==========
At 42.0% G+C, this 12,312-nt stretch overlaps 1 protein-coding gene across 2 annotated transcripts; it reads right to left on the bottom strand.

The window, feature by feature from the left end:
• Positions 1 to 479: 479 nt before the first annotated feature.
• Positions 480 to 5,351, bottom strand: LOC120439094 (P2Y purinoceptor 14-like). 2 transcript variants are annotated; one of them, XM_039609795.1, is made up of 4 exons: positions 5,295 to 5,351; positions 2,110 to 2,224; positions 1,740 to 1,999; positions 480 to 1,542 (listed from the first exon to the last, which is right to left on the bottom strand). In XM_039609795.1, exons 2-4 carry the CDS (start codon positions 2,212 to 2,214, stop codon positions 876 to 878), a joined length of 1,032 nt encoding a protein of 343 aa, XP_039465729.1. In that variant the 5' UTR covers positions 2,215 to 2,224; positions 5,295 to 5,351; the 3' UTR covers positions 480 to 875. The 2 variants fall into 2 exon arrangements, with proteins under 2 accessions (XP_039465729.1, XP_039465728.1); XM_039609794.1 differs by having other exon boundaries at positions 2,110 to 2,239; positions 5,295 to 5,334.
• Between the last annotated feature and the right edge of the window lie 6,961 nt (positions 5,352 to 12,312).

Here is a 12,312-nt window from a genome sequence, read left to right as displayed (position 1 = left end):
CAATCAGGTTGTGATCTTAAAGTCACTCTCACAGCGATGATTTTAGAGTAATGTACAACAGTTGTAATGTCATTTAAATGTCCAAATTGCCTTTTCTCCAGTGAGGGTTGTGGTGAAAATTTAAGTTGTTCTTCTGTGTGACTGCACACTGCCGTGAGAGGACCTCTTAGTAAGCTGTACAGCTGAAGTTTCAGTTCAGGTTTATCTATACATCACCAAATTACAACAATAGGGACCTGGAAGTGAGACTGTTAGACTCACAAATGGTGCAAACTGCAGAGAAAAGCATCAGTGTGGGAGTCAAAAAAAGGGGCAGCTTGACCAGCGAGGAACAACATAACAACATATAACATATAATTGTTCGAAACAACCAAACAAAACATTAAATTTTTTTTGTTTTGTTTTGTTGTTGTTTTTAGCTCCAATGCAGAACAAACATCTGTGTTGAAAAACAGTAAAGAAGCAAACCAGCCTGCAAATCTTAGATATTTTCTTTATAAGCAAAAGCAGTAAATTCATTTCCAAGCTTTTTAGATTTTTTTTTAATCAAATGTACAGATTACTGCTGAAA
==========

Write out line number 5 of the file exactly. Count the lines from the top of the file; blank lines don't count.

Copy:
• Between the last annotated feature and the right edge of the window lie 6,961 nt (positions 5,352 to 12,312).